If you’re a fan of the various forms of puppetry, here’s a version of the Caterpillar scene from Alice’s Adventures in Wonderland as performed by a trio of puppeteers who also work at the Swedish Cottage Marionette Theatre in Manhattan’s Central Park. For this clip, they use both marionettes and shadow puppets. If the video doesn’t appear below, try reloading this page. Enjoy!
We recently received the following note from Mabel Odessey, an American artist living in France:
I am contacting you about my current exhibition/installation at the University of Oxford Botanic Garden. the exhibition opened on Alice Day July 6 and will run till the end of August so there is still time to catch it!
The subject of these pinhole photographs are marionnettes made by the English artist Margaret Littleton Cook (1940s). They explore the characters as representations of psycological states and Alice’s dream of wonderland as a spiritual journey. To come upon images in the garden unexpectedly much like Alice was confronted by characters in the books will give her psychological journey a geographic sense.
Each character Alice encounters on her journey represents a disturbing emotion that must be transformed in order to reach enlightenment. Carroll calls the Queen of Hearts the embodiment of anger. Lewis Carroll the logician brings up many philosophical debates in the books. He uses nonsense to explore concepts such as time, perception, impermanence, duality, identity and the role of language. Using marionettes as subjects echoes this playful approach.
Using the historic process of pinhole photography give the images a particular resonance and there is no denying the connection between the upside down back to front world behind the looking glass and the positive and negative in photography. Not to mention Carroll’s interest in perception and photography.
The installation considers the qualities of different spaces in the garden and uses the shady places for the darker more mysterious photographs, and more open spaces to echo the images of understanding and clarity. Visitors will have a unique experience of the images as the light and the garden change throughout the day and season.
So, if you’re in the Oxford vicinity and enjoy gardens, marionettes, and/or Alice-themed art, you have until the end of August to view this al fresco exhibit.
The Metropolitan Museum in NYC is hosting the U.S. Premiere of a 1 hour 45-minute version of Alice in Wonderland performed by the world-famous Salzburg Marionette Theatre as a holiday treat this December.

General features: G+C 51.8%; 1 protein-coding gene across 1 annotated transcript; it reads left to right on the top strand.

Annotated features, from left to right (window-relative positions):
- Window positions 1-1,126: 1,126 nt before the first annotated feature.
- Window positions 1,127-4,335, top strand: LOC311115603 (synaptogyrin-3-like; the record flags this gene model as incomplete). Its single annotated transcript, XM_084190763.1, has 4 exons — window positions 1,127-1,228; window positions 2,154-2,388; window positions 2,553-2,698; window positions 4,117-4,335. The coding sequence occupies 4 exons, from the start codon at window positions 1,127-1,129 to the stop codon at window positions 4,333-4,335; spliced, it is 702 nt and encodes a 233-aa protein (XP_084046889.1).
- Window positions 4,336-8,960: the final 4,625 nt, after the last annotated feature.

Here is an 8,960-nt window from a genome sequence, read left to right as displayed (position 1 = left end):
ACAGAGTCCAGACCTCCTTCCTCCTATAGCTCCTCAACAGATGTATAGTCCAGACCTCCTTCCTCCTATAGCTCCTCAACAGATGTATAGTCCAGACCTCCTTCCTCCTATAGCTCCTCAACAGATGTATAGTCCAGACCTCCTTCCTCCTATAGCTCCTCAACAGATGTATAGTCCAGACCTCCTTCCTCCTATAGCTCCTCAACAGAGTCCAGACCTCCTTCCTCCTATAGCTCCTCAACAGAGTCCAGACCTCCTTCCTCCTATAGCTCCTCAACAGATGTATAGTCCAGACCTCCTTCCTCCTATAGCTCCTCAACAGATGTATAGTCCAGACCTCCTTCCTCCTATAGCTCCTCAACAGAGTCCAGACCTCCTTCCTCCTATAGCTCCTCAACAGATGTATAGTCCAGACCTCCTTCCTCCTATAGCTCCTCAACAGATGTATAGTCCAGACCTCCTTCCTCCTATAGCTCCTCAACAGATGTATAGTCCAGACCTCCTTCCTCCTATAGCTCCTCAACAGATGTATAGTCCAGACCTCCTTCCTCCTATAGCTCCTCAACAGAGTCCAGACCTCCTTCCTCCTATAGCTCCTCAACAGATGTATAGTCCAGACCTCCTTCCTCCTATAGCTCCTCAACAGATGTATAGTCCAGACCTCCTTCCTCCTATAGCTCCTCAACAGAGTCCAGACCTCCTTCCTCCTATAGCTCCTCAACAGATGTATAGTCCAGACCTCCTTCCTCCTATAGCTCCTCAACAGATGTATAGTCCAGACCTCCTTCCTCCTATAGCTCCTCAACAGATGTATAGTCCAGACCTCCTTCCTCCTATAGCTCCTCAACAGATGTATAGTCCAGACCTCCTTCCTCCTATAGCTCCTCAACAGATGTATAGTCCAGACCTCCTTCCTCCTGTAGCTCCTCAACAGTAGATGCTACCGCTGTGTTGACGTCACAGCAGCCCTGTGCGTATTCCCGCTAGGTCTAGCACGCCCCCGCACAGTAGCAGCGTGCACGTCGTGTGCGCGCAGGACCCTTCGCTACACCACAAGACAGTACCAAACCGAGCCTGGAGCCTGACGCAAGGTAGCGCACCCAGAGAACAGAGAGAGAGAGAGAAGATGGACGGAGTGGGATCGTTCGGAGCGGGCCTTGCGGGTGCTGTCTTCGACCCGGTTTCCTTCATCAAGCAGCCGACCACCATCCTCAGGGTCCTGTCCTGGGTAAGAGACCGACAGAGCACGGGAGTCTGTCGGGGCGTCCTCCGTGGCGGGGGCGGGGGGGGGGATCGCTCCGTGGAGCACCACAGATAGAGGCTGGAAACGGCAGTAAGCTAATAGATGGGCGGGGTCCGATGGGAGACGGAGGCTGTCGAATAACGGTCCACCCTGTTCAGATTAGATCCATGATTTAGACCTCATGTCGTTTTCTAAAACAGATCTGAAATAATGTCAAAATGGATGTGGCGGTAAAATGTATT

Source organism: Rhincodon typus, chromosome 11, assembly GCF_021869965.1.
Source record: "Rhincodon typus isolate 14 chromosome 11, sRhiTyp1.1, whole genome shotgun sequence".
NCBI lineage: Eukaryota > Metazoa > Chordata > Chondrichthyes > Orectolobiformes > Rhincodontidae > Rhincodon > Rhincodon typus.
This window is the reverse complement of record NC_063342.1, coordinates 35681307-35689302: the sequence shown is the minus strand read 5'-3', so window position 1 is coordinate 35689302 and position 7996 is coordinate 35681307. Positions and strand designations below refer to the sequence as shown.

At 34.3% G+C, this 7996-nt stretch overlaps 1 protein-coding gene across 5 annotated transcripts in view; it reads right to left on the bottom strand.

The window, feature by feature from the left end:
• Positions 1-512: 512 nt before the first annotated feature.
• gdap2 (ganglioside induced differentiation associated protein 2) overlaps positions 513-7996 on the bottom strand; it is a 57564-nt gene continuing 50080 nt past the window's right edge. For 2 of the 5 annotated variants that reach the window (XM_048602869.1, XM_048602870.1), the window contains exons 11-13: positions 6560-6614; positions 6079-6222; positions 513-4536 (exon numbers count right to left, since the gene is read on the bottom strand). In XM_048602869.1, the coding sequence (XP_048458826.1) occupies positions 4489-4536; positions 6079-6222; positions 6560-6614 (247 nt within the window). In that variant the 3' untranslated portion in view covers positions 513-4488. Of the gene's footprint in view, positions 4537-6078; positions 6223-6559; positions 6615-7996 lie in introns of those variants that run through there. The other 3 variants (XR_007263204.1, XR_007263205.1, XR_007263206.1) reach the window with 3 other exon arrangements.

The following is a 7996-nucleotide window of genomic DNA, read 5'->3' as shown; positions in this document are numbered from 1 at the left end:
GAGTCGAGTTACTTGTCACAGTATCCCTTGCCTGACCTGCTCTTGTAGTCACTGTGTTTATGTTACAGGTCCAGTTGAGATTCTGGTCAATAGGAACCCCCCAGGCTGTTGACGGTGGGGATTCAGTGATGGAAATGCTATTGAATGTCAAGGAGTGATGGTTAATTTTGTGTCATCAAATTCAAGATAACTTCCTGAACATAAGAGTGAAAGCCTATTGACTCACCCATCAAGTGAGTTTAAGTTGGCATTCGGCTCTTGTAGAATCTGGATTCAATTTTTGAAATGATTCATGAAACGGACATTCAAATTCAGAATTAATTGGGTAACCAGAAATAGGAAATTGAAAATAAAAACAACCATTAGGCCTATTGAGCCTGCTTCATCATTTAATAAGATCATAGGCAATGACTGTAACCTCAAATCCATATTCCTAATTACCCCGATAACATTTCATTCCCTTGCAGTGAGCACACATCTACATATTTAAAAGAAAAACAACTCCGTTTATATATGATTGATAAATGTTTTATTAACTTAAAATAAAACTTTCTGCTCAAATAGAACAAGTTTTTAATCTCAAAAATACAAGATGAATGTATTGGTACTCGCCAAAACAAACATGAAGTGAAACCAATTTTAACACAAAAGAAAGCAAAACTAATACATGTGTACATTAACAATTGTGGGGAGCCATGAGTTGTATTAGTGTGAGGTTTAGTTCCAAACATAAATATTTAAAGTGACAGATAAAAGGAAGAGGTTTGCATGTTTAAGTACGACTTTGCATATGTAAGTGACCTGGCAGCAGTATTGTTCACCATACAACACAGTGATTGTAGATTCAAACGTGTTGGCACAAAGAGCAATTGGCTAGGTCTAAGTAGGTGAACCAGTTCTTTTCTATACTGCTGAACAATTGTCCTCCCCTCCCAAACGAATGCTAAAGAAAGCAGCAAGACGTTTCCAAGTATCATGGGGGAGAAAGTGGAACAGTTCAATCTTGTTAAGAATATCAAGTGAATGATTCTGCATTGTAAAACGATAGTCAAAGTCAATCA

Performances are Saturday, December 14 at 2pm and Sunday, December 15th at 3pm. Tickets are $60 for Adults, and $30 for children. For more information, click the image or click here.
To see a slideshow of the marionette designs, click here.
Lewis Carroll came from a large family, and got his start in children’s entertainment and storytelling by writing for and staging plays with his siblings. One surviving example is the puppet play La Guida di Bragia, dating from the early 1850’s. The LCSNA published the text in 2007 with illustrations by Jonathan Dixon – available here for $25. Dixon also spoke at the LCSNA’s Spring 2009 meeting in Santa Fe, followed by a marionette performance staged by Theaterwork’s artistic director David Olson. Good Times! “Together with LCSNA’s multi-talented Jonathan Dixon, Olson talked about the marionette play we would see in the evening: how children’s dolls, rescued from the local Goodwill store, were turned into doll puppets representing the characters of Mooney, Spooney, Sophonisba, and her husband Orlando.” Here’s a photo:
Image from the Table of Contents for the Summer 2012 Art Doll Quarterly
This year, more American puppeteers have tackled La Guida di Bragia. Diane Lewis, who works at the Theatre Arts Department at Saddleback College in Mission Viejo, California, collaborated with her students to create marionettes for the play, and they have been featured in the Summer 2012 edition of Art Doll Quarterly. The article “Characters Behind the Curtain: Instructor Offers History along with the Magic of the Puppet,” by Mozelle Sukut, included “several large illustrations, and descriptions of Lewis’ techniques, philosophy, research, teaching methods, etc.” (reports Mark Richards of the UK Lewis Carroll Society.) The show was never produced, but the marionettes are very charming.
Mrs. Muddles from La Guida di Bragia, from the website of Monique Rea, mfrartwork.com
A photo of the marionettes from La Guida di Bragia, on display at Mission Viejo’s Arts ALIVE Festival